Why Quebec sees SNC-Lavalin as an asset, not a liability
Chorus of defenders doesn't want current employees punished for past misdeedsJonathan Montpetit | CBC News
In Ottawa, there appears to be little sympathy these days for SNC-Lavalin, the giant engineering corporation facing prosecution for bribery schemes in Libya.
The company was hoping to strike a deal with federal prosecutors in order to avoid a trial. If guilty, it would be cut off from lucrative Canadian government contracts for a decade.
But since it was alleged last week that the Prime Minister’s Office had pressured then attorney general Jody Wilson-Raybould to allow SNC-Lavalin to sidestep prosecution, few federal politicians have been willing to stick their necks out for the company.
In Quebec, however, where it has operated for more than 100 years, SNC-Lavalin has a chorus of defenders that include the premier, the Opposition and pundits.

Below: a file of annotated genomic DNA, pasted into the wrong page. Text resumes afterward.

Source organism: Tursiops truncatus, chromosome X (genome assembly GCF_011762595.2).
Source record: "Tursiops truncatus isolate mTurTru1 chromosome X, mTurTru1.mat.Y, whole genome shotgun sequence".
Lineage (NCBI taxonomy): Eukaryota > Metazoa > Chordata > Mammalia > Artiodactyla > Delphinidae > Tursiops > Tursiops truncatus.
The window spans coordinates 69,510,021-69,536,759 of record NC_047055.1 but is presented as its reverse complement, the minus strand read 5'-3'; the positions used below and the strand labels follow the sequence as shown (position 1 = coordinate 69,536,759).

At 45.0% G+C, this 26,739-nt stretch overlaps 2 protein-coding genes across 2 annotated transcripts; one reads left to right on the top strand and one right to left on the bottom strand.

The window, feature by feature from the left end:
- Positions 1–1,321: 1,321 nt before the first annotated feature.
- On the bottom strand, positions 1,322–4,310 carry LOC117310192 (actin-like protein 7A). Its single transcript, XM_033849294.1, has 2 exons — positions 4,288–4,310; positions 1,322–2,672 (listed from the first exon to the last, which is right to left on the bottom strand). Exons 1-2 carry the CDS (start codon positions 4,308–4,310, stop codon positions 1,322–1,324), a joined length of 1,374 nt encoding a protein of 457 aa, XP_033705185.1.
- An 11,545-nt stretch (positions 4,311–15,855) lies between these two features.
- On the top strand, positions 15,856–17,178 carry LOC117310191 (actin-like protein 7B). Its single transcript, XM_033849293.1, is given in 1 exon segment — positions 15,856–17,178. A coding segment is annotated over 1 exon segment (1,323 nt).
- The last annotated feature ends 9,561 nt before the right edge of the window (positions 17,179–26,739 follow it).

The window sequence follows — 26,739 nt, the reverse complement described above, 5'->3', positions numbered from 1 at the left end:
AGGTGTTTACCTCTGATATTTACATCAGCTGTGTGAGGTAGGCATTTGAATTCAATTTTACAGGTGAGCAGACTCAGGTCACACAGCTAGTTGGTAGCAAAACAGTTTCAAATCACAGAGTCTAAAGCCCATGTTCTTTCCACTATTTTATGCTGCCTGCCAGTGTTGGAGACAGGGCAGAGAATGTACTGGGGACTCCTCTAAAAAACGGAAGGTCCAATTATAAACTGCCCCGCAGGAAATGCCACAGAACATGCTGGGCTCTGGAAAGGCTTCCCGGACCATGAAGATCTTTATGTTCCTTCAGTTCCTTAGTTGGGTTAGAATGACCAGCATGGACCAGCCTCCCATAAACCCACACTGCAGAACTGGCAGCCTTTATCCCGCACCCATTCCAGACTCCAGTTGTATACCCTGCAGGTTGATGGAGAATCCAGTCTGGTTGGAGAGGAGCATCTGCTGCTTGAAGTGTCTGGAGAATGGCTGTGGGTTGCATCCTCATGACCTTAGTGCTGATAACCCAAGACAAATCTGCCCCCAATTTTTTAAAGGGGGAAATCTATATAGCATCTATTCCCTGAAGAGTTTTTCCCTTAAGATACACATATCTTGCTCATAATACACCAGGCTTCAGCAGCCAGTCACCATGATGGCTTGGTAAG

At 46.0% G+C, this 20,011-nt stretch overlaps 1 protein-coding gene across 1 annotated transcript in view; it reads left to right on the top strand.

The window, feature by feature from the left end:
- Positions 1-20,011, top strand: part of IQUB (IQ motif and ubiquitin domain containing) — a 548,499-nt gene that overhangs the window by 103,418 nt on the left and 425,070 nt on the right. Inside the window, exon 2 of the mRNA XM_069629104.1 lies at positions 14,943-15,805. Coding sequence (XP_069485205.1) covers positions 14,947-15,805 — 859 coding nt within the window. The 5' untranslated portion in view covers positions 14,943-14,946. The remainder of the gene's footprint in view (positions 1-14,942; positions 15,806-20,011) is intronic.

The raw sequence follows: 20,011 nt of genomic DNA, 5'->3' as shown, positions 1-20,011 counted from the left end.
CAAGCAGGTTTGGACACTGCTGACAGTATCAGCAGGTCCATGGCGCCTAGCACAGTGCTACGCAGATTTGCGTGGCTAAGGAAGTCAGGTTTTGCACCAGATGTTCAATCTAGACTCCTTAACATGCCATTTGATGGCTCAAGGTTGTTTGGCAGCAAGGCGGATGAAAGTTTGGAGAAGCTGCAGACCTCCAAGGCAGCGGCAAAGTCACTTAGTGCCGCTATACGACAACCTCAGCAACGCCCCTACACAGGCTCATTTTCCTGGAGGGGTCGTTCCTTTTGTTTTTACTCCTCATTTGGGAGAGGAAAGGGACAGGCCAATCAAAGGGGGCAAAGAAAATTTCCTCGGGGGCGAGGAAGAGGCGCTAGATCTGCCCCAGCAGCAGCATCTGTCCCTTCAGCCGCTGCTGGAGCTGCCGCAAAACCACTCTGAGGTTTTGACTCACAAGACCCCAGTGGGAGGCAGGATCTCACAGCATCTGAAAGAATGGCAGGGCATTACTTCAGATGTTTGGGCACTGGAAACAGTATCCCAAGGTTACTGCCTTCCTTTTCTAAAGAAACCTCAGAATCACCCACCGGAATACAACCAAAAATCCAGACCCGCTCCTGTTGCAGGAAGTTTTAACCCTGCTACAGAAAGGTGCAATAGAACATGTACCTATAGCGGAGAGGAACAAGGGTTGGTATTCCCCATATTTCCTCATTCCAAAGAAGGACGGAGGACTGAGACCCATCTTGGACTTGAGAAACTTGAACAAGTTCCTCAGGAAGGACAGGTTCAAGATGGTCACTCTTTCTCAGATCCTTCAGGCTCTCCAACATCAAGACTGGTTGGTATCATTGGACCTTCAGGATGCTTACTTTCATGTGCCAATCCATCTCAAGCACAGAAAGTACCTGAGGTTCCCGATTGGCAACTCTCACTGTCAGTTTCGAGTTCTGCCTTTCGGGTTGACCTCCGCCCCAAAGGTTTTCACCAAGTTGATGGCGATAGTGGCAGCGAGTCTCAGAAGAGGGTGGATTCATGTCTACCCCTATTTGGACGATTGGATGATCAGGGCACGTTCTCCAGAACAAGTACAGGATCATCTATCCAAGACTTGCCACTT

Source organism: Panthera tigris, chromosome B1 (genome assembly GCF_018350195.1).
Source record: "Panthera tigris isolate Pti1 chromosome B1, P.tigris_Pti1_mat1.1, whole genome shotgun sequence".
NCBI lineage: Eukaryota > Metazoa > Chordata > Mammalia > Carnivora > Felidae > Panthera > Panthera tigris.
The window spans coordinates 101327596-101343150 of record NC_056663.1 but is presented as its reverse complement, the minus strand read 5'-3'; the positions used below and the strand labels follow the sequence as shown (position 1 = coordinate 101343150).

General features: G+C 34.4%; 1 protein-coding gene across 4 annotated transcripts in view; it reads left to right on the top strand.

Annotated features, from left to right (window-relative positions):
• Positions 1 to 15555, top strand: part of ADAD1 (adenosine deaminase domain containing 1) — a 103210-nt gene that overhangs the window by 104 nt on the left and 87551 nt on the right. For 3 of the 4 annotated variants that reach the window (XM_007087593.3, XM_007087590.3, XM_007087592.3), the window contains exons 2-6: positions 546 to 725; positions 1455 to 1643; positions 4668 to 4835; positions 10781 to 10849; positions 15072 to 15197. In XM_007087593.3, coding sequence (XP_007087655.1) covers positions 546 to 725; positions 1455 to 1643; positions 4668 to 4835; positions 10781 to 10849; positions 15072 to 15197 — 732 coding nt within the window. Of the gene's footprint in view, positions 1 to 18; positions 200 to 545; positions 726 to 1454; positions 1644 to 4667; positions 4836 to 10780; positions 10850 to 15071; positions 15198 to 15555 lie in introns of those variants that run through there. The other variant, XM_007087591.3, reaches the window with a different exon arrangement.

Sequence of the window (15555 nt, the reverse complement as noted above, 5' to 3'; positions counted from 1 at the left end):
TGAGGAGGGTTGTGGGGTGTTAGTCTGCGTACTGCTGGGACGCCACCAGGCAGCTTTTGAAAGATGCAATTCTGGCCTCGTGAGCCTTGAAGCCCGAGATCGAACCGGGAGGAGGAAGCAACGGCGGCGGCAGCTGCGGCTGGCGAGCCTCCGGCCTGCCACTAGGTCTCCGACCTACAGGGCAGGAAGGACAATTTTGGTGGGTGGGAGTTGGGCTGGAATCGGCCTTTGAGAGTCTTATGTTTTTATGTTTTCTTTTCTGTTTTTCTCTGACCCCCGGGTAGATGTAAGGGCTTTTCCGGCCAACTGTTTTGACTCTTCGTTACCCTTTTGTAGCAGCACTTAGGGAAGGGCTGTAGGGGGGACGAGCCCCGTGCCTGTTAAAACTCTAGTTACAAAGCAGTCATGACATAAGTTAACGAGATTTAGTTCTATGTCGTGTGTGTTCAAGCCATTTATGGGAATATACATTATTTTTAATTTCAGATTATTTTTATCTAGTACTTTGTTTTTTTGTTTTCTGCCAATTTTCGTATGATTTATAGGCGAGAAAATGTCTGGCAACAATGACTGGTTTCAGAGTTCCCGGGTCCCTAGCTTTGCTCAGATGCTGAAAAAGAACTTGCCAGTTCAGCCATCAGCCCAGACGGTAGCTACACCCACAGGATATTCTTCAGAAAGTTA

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Too big to fail?
Once the undisputed king of the province’s engineering firms, SNC was overtaken in market capitalization last year by Montreal rival WSP.
The company’s involvement in a number of corruption cases has been the longest-running cause for its loss of lustre.
“The reputation of SNC-Lavalin is much weaker today than it was 10 years ago because of the poor policies of its board [of directors],” said Michel Nadeau, head of the Institute of Governance.
The company is also serving a 10-year ban on World Bank contracts for its involvement in corruption in Bangladesh.
And the RCMP is currently investigating the possibility executives were aware of bribes paid between 2001 and 2003 to secure a $127 million contract to refurbish the Jacques Cartier Bridge in Montreal.
But Nadeau said the company has moved on since then under the leadership of current CEO Neil Bruce and a new board that is more committed to governance oversight.
He said he was puzzled at the unwillingness of federal prosecutors to use the deferred prosecution agreement, which would have allowed SNC to pay a fine in exchange for avoiding a trial.
“Many countries in the world have these types of agreements for companies involved in foreign bribery,” said Nadeau, a former executive at the Caisse de dépôt.
“Unfortunately, the corporation is being punished, and it is its 50,000 employees — many of them Canadians — who are being penalized.”